I was reading about a book called My Favorite Things by Maira Kalman. Others of note have done the same. The whimsy of the project compelled me to stop and think. It is just not things. It is smells, and views. It is a feeling too rare that it is never forgotten. It is a moment in time captured and stored and taken out and caressed with the tendrils of the mind again and again.
It is our humanness hanging out not for all the world to see surely, but nonetheless it is an expression of that which is unique to our bipedal form. Of course I cannot say that chimps and other sentient beings don’t do the same, but somehow I suspect they don’t. It is our human trait, yet one we don’t share because, how really can you express such exquisiteness? We may have a thing to touch and stroke but what wells up within cannot be explained in any way that is ever satisfactory.
But, being a writer, I shall try, if only to encourage you to spend some time doing the same.
A late morning laying on a couch in my dorm room at MSU, the window open, a breeze softly playing across my face as I laid there, hearing the soft whinny of a horse corralled below at the MSU vet clinic pasture. As my consciousness slipped back and forth in that delicious reverie of near sleep, I felt a joy beyond compare. I was here, in this place, perfectly warm yet not too warm, hungry but not too hungry, sleepy but not too, young but not too, a mystery called life before me. I remember that perfection every time I lay down with a breeze across my face, and return to a time of it being all before me yet.
An evening, with a coal-black sky and stars blazing across my vision, I lay in my childhood back yard. It was summer. It was cool, but not uncomfortably so. I stared upward until my field of vision closed off the trees and telephone lines to all but the stars, and still I stared. Suddenly, without warning, that was ALL there was, just the stars and me, and the feeling of the entire planet Earth behind me. Suddenly, with no thought, but only by instinct, I reached with each hand and grabbed a fistful of grass and hung on as I felt myself on the edge of this planet hurling through space. There was no fear, but only awe. I think of it often when I gaze skyward at night and will back that feeling of transcendence.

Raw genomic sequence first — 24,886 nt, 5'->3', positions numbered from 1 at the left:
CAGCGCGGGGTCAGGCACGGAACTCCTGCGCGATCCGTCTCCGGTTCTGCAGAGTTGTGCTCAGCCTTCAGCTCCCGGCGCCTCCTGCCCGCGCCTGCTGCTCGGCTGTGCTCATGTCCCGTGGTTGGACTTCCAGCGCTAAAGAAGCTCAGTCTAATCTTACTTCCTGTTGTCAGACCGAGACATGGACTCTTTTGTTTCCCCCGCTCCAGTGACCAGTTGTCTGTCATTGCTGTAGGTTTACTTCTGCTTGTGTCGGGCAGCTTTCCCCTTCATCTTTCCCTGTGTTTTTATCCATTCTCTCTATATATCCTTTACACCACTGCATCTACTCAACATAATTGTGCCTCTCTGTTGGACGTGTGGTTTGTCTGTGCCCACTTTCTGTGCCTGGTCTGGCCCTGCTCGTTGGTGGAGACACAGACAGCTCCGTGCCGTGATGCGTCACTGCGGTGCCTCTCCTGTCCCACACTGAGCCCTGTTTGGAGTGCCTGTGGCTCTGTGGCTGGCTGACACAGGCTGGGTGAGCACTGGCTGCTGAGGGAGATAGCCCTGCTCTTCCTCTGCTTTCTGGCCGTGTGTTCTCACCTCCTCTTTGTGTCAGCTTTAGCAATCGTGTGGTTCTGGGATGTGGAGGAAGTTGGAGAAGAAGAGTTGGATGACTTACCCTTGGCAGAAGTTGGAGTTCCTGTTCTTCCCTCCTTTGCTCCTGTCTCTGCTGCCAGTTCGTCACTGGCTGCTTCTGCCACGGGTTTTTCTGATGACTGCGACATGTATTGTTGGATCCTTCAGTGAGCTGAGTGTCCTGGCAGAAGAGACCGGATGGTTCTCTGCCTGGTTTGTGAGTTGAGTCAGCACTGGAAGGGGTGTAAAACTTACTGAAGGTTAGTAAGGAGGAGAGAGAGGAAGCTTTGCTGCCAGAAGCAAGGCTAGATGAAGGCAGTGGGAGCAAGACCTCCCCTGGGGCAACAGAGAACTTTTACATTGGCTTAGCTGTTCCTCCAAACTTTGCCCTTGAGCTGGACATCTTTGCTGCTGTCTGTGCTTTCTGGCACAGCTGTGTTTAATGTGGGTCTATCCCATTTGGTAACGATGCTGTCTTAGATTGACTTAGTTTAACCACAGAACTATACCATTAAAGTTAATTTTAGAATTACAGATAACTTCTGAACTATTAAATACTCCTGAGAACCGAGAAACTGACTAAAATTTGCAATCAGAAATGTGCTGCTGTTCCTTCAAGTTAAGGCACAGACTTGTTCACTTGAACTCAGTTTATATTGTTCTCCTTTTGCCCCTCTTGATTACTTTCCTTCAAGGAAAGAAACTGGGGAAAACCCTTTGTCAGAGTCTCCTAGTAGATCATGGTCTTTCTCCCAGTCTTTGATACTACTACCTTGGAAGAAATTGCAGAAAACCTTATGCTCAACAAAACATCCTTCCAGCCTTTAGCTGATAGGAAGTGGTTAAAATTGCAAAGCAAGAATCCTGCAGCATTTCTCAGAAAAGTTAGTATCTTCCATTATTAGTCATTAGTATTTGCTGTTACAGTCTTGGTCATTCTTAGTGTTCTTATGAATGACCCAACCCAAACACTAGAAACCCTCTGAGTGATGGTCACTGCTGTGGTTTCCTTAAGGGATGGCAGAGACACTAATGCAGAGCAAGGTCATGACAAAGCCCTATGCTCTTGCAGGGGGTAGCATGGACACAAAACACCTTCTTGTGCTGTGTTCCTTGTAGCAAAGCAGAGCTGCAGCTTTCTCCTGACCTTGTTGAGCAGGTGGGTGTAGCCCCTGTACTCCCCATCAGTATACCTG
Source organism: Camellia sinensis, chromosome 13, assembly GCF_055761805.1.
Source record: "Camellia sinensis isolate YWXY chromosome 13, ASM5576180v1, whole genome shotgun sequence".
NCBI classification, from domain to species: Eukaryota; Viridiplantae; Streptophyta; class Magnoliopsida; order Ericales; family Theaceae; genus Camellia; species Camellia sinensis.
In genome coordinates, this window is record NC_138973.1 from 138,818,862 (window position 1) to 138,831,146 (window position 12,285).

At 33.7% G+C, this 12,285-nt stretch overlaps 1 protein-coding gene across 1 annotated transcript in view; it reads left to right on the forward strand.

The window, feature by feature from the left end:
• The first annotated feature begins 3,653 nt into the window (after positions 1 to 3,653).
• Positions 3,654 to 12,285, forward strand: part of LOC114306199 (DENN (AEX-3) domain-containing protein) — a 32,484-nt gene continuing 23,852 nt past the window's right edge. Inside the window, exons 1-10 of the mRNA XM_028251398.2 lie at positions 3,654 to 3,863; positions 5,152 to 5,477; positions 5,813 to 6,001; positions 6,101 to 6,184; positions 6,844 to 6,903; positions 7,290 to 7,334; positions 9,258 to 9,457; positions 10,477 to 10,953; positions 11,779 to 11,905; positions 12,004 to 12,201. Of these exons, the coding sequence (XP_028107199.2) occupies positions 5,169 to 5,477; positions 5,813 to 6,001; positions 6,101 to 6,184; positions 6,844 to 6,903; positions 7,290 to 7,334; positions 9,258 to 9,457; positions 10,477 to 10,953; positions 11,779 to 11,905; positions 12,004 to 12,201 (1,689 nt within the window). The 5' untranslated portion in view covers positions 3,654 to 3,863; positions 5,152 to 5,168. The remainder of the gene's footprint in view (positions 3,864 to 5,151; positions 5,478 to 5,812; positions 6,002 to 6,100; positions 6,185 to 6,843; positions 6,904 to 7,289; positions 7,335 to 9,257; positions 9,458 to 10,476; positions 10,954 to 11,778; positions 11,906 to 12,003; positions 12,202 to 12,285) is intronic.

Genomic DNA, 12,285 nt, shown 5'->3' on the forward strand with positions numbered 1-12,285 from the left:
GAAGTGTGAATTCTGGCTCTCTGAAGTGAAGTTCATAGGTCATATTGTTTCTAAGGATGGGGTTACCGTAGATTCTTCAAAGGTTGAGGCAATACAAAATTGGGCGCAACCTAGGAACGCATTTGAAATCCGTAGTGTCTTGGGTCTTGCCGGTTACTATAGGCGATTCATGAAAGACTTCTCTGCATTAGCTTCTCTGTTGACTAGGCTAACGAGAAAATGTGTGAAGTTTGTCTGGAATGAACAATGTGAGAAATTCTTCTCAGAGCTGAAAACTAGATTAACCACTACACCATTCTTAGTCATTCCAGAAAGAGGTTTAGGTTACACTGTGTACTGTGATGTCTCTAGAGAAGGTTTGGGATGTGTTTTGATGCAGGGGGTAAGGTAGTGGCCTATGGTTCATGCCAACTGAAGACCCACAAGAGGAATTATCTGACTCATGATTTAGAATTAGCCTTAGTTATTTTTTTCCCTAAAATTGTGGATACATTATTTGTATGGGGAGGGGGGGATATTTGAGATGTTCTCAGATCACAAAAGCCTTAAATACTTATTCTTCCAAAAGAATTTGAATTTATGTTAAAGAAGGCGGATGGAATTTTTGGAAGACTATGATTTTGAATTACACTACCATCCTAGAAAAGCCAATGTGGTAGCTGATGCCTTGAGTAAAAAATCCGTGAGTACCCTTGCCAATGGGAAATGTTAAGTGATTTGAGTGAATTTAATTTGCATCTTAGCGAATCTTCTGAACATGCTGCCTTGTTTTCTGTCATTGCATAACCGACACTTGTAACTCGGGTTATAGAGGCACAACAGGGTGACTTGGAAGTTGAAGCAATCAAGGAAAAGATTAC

A heavy satin wedding dress, for me. I was only about three. It fit me perfectly with lace shoulders that crossed to attach in the back. It was an exact replica, hand-made of the one my father’s first cousin wore when she married in 1953. I, you see, was the flower girl. I carried that dress from my childhood home to every subsequent one for many years, though somehow, I decided it should be left behind somewhere. I used to stare at it. I don’t remember wearing it. I am told my uncle, the father of the bride had to come take me down the aisle because I was afraid, yet I waved at recognized faces as I he carried me. It is hard to believe that we don’t remember things as small children, for our brains have not yet formed the connections for long-term memory. The dress holds the memories in the stories that were told of the time when I was too young to remember.